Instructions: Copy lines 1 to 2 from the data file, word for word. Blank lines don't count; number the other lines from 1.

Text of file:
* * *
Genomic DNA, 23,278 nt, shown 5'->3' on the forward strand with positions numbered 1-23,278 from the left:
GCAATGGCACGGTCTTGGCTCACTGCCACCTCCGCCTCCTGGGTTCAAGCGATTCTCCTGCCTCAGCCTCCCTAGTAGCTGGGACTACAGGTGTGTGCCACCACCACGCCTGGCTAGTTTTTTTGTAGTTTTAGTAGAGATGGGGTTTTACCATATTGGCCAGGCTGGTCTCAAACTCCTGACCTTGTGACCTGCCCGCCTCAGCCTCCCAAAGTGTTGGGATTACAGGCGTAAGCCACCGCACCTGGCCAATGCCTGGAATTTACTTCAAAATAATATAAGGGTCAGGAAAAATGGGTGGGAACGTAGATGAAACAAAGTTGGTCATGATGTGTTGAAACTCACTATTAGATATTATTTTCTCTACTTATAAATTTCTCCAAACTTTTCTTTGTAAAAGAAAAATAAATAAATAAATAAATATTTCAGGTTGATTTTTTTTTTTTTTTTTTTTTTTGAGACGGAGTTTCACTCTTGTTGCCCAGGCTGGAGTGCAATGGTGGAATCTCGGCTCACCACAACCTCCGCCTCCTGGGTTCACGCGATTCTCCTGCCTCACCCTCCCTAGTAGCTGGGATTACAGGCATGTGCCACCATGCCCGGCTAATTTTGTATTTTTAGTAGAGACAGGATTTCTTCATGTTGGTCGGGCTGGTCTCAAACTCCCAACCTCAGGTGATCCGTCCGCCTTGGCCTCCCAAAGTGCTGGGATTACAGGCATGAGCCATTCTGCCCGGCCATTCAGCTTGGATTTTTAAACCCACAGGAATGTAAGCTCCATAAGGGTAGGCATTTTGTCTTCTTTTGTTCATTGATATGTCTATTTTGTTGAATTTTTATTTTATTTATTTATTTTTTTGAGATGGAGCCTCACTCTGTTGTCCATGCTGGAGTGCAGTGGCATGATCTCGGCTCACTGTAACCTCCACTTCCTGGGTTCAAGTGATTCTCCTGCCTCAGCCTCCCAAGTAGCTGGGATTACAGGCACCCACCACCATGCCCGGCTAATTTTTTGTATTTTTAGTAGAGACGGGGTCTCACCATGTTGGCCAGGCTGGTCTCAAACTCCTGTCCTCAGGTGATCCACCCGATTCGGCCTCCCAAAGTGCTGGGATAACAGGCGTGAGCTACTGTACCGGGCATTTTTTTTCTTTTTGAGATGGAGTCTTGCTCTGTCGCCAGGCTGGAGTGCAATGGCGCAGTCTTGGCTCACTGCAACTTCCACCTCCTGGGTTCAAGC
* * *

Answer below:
Genomic DNA, 23,278 nt, shown 5'->3' on the forward strand with positions numbered 1-23,278 from the left:
GCAATGGCACGGTCTTGGCTCACTGCCACCTCCGCCTCCTGGGTTCAAGCGATTCTCCTGCCTCAGCCTCCCTAGTAGCTGGGACTACAGGTGTGTGCCACCACCACGCCTGGCTAGTTTTTTTGTAGTTTTAGTAGAGATGGGGTTTTACCATATTGGCCAGGCTGGTCTCAAACTCCTGACCTTGTGACCTGCCCGCCTCAGCCTCCCAAAGTGTTGGGATTACAGGCGTAAGCCACCGCACCTGGCCAATGCCTGGAATTTACTTCAAAATAATATAAGGGTCAGGAAAAATGGGTGGGAACGTAGATGAAACAAAGTTGGTCATGATGTGTTGAAACTCACTATTAGATATTATTTTCTCTACTTATAAATTTCTCCAAACTTTTCTTTGTAAAAGAAAAATAAATAAATAAATAAATATTTCAGGTTGATTTTTTTTTTTTTTTTTTTTTTTGAGACGGAGTTTCACTCTTGTTGCCCAGGCTGGAGTGCAATGGTGGAATCTCGGCTCACCACAACCTCCGCCTCCTGGGTTCACGCGATTCTCCTGCCTCACCCTCCCTAGTAGCTGGGATTACAGGCATGTGCCACCATGCCCGGCTAATTTTGTATTTTTAGTAGAGACAGGATTTCTTCATGTTGGTCGGGCTGGTCTCAAACTCCCAACCTCAGGTGATCCGTCCGCCTTGGCCTCCCAAAGTGCTGGGATTACAGGCATGAGCCATTCTGCCCGGCCATTCAGCTTGGATTTTTAAACCCACAGGAATGTAAGCTCCATAAGGGTAGGCATTTTGTCTTCTTTTGTTCATTGATATGTCTATTTTGTTGAATTTTTATTTTATTTATTTATTTTTTTGAGATGGAGCCTCACTCTGTTGTCCATGCTGGAGTGCAGTGGCATGATCTCGGCTCACTGTAACCTCCACTTCCTGGGTTCAAGTGATTCTCCTGCCTCAGCCTCCCAAGTAGCTGGGATTACAGGCACCCACCACCATGCCCGGCTAATTTTTTGTATTTTTAGTAGAGACGGGGTCTCACCATGTTGGCCAGGCTGGTCTCAAACTCCTGTCCTCAGGTGATCCACCCGATTCGGCCTCCCAAAGTGCTGGGATAACAGGCGTGAGCTACTGTACCGGGCATTTTTTTTCTTTTTGAGATGGAGTCTTGCTCTGTCGCCAGGCTGGAGTGCAATGGCGCAGTCTTGGCTCACTGCAACTTCCACCTCCTGGGTTCAAGC